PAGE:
“Well,” Helmand replied gently, “if you listen to her story, you will see that maybe the was doesn’t carry its normal finality.”
The girls were cranky, tired and bored. If nothing else, his voice would fill the silence while they chilled. Ember settled into Morgan’s arms the way she had when she was young, Crystal and Gwen joining them. Cantara and Miss Sweider drifted in from the dining room while the remaining girls flopped in, on or about the room’s furniture.
Originally there were only five – Alexandra and the four boys from a small town in Northern Ontario. But the book that started this whole story came from your home, New York City, and a bookstore that disappeared shortly after its purchase.
“Was it a book of Black Magic?” Crystal asked.
“No, ma petite,” Helmand replied, and for a moment she could have sworn she heard the voice of Jean-Claude. Crystal shivered.
In that magical summer between grade school and high school, they began to play the game they discovered in this book. Based on the ancient Zodiac, it had the power to grant wishes. It lured a player into sin and was addictive as any of the video games Morgana is always played on her cell phone….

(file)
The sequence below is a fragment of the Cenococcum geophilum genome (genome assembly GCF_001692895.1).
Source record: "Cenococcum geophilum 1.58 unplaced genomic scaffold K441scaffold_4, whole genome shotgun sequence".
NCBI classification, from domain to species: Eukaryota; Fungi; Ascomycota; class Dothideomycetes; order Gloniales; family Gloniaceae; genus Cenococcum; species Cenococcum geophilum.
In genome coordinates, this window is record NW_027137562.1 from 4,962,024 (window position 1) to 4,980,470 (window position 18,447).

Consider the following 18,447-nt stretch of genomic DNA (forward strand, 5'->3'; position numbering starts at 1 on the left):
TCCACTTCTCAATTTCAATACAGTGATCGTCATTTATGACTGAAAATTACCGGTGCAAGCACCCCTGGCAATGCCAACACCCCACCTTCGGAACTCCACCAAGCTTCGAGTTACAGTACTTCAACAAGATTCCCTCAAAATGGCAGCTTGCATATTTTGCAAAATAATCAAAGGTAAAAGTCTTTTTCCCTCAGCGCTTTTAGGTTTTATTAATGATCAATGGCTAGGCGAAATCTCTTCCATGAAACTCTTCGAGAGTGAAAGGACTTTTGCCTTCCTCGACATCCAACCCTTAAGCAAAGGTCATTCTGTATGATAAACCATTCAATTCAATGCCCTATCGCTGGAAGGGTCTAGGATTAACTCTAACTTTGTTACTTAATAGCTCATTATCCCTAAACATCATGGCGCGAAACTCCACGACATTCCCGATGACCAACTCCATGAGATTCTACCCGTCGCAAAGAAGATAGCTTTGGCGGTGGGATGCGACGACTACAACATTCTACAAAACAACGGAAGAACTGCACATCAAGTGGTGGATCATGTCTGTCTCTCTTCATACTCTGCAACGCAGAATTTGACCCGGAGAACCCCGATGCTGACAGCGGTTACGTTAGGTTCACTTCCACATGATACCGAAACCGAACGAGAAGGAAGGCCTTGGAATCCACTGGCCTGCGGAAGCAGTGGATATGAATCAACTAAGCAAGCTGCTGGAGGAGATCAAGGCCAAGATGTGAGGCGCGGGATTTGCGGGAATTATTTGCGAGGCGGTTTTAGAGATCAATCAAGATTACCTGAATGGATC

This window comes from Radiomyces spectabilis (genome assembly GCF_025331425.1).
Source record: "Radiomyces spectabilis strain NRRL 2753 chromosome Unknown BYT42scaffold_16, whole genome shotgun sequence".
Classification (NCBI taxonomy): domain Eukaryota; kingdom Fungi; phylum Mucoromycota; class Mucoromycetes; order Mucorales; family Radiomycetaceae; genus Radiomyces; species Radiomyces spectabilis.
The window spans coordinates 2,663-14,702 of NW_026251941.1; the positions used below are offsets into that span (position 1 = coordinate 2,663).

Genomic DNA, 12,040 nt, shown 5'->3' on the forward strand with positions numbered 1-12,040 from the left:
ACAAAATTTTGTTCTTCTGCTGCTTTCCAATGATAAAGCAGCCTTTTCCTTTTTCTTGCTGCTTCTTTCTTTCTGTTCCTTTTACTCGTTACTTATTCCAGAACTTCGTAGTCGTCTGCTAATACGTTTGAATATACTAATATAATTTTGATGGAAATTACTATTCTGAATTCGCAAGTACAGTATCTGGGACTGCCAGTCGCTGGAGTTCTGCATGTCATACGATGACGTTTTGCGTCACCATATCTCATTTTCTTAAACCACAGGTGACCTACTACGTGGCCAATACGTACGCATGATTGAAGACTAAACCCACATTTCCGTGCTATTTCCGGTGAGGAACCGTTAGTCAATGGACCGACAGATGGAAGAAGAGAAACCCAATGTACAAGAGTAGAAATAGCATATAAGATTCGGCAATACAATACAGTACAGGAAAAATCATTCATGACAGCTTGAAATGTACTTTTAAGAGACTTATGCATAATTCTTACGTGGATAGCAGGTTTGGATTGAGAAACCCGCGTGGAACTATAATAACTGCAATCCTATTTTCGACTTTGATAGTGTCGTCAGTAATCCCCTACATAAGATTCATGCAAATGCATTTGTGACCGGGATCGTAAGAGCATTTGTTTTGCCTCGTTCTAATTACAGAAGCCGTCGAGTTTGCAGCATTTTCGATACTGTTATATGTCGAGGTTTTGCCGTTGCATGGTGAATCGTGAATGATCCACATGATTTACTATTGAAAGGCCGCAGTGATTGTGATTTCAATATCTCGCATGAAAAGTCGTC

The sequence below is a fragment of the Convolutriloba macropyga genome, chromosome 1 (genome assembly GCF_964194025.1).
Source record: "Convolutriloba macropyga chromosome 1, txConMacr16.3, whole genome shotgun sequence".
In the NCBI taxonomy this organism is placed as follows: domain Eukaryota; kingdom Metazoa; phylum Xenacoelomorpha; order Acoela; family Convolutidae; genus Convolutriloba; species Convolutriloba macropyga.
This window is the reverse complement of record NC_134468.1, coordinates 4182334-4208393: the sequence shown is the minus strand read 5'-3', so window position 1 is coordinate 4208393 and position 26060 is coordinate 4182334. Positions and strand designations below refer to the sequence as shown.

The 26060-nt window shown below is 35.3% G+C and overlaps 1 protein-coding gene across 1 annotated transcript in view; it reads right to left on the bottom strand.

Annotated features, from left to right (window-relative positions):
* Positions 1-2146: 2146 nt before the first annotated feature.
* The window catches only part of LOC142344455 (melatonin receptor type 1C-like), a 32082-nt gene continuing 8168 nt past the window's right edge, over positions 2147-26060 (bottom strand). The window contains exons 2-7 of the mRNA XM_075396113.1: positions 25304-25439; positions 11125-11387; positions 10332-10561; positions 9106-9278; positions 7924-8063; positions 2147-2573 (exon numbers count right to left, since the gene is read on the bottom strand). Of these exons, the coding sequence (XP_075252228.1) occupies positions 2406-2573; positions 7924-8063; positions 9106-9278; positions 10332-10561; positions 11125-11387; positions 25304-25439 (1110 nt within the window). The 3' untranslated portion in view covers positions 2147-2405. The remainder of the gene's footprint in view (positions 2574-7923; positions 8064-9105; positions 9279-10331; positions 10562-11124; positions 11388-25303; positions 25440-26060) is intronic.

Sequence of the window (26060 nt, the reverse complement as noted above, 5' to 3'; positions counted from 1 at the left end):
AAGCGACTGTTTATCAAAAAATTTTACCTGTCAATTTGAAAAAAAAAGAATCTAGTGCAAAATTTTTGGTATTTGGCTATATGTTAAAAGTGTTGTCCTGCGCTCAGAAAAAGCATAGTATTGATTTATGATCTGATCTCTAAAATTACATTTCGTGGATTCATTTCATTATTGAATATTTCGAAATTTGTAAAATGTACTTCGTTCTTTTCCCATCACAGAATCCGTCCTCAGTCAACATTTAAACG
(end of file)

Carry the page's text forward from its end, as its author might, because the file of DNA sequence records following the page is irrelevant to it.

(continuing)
Morgana looked up with a guilty start, “sorry.” And the other girls laughed.
It is played in patterns, and the more perfect a pattern that is played, the more likely your desire will be granted. It was a shortcut to all your dreams that can be as addictive as any drug. But the one game they all longed to play, the Grand Game, required thirteen players.
That had all the girls sitting up. There was a magic to the number thirteen – thirteen to hunt a demon, thirteen to summon a demon, and thirteen to open the gates of Hell.